Why Is My Paint Patchy?
Often, patchy paint can be attributed to one (or a combination) of three things: poor prep work, low-quality paint, or a rushed job. Let’s take a closer look at each of these factors to see how they might affect your paint job.
Poor Prep Work
One of the most common reasons for patchy paint is poor prep work. If you don’t take the time to properly prep your surface before painting, you’re setting yourself up for trouble from the start.
Make sure to clean your surface thoroughly and remove any old paint or debris that could interfere with the new coat of paint. Once your surface is clean, apply a primer before painting. This will help create an even surface for the paint to adhere to, resulting in a much better overall finish.
Cheap paints often have fillers and binders that separate from the pigment as the paint dries, resulting in an uneven coat. In addition, low-quality paints often don’t have the same level of pigmentation as higher-quality options, which can also lead to an uneven appearance. When it comes to painting, it’s important to use high-quality paints for the best results.
Finally, rushing through your paint job is another common mistake that can produce patchy results. It will show in the final product if you try to hurry through the process without taking the time to do things carefully and correctly. Make sure to take your time when painting and avoid rushing through the process to achieve the best possible results.
Best Paint To Cover Patchy Walls
When it comes to painting over patchy walls, there are two main things you’ll want to keep in mind:
- the type of paint you use
- the technique you employ
Let’s start with the former:
Latex paint + Primer in One
Latex paint is a type of water-based paint that is quick-drying and known for being easy to clean up. It’s also one of the most popular types of paint on the market, making it easy to find and reasonably priced. Because it’s water-based paint, it goes on evenly and is less likely to show brush strokes.
And, because it’s a primer and paint in one, you can save time by skipping the laborious task of priming your wall before painting.
Like high-gloss paint, semi-gloss paint reflects light well and can help camouflage any patchiness on your walls. Semi-gloss paint is also easier to apply than high-gloss paint, so if you’re not confident in your painting skills, this may be the better option.
The main downside of semi-gloss paint is that it can amplify any imperfections in the surface beneath, so make sure your walls are as smooth as possible before applying this type of paint.
Flat or matte paints are great at hiding imperfections-but because they don’t reflect light, they can make small rooms feel dark and cramped. Flat paints are probably not the best option for you if you have patchy walls in a small room that doesn’t get much natural light. However, if you have patchy walls in a large room with plenty of windows, flat paints can help create a cozy and inviting space.
How To Fix Patchy Wall Paint
1) Prep the area: Before you start painting over the patch, you first need to ensure the area is clean and free of dust or debris. Use a damp cloth to wipe the area and let it dry completely.
2) Choose your paint: When choosing the paint to cover up a patch, it’s important to match the sheen of the original paint. This will ensure a consistent look once the patch is painted over.
3) Paint the patch: Using a brush or roller, apply the paint evenly over the patch until it’s completely covered. For best results, wait for the first coat of paint to dry completely before adding a second coat.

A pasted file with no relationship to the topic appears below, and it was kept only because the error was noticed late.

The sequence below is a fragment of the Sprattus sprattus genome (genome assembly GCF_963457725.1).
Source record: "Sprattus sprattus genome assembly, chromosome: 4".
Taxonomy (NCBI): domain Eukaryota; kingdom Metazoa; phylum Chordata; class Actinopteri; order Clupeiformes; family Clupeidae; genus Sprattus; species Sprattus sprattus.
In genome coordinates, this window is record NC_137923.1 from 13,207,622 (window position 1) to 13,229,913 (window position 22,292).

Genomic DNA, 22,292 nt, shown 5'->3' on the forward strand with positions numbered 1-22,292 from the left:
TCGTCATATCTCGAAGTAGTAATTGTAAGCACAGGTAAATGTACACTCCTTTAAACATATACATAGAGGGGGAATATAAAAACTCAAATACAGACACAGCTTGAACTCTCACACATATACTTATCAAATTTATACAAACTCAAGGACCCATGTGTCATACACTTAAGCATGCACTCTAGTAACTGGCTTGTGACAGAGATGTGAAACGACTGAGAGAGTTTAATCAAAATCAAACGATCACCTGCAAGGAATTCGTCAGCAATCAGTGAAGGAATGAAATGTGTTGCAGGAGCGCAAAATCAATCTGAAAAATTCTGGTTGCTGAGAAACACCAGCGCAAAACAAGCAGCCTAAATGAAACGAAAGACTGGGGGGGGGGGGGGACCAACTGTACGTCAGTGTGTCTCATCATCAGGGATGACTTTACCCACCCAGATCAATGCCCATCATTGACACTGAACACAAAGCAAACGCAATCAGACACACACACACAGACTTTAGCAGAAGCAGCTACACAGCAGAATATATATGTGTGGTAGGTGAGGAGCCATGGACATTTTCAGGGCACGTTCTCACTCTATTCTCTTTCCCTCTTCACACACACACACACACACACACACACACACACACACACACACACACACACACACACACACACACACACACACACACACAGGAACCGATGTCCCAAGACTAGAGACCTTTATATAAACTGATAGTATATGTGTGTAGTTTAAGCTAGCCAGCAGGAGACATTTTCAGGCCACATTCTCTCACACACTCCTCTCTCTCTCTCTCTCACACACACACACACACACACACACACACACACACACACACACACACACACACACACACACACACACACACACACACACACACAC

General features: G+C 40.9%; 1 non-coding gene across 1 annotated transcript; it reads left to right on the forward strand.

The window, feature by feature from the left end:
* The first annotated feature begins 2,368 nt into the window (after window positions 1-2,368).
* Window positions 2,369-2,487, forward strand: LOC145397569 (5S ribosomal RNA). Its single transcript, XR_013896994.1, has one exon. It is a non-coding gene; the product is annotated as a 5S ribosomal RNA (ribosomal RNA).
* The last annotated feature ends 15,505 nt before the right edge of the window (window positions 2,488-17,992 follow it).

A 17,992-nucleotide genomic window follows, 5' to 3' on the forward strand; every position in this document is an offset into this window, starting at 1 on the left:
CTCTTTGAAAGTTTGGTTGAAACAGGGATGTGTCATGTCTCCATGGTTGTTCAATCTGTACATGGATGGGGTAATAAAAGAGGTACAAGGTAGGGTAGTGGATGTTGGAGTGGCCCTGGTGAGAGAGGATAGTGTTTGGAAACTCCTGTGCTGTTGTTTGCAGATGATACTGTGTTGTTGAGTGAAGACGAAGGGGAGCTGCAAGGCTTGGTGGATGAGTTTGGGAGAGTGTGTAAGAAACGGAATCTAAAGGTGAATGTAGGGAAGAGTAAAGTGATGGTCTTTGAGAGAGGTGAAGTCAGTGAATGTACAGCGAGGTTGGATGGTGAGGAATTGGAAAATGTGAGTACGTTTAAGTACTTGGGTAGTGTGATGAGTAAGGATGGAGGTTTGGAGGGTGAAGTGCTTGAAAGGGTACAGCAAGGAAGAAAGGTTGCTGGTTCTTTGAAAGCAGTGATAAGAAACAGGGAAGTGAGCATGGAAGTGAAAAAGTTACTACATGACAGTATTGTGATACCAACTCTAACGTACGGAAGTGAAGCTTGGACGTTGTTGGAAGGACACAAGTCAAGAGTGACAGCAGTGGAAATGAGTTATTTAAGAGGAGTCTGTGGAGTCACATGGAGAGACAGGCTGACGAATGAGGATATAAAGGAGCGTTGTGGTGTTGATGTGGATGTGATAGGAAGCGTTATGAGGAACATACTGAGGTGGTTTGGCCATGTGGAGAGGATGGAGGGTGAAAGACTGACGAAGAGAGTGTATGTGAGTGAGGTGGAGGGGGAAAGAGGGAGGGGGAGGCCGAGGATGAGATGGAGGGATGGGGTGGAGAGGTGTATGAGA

4) Touch-up: If any spots need touch-ups, apply more paint to those areas until they blend in with the rest of the wall.
How to Stop Patchy Paint When Using a Roller
Use the Right Paint Roller Cover
One of the most common mistakes people make when painting with a roller is using the wrong cover. There are three main types of roller covers: dense foam for smooth surfaces, microfiber for semi-smooth surfaces, and woven fabric for rough surfaces. Choosing the right type of cover will make a big difference in the quality of your paint job.
Use Light Pressure
Using too much pressure when rolling paint onto the wall can cause streaks and an uneven paint job. Instead, use light pressure and let the paint roller do most of the work.
Roll in Strips
To avoid leaving visible brush strokes:
- Roll your paint in strips rather than in a large area.
- Begin at one end of the wall and roll evenly across in 3-foot sections until you reach the other side.
- Reload your roller frequently to ensure even coverage and avoid streaks.
Let Paint Dry Between Coats
Before adding a second coat of paint, ensure the first coat is completely dry-otherwise, you risk ending up with patches of wet paint that will never fully dry or set properly.
Avoid “Wet Edges”
If you find yourself with some “wet edges”-areas where fresh paint meets already-dry paint-use a brush rather than a roller to even things out and avoid potential visible lines or patches. Once you’ve removed any wet edges, continue rolling until the entire surface is completely coated.
Frequently Asked Questions
Can You Paint Over Old Patchy Paint?
Painting over old, patchy paint may seem like a daunting task, but with the right approach, it can actually be quite easy. First, you will need to clean away any dirt or debris from the surface of your wall so that the new paint has a smooth surface to attach to. Next, you should assess which areas of the wall have suffered damage and determine what type of paint you will use to fix them.
Once you have selected your paint type and prepared the surface appropriately, all you need to do is simply apply it in a smooth, even coat. With a little patience and care, you can create a great new finish for your wall that looks just as good as brand new.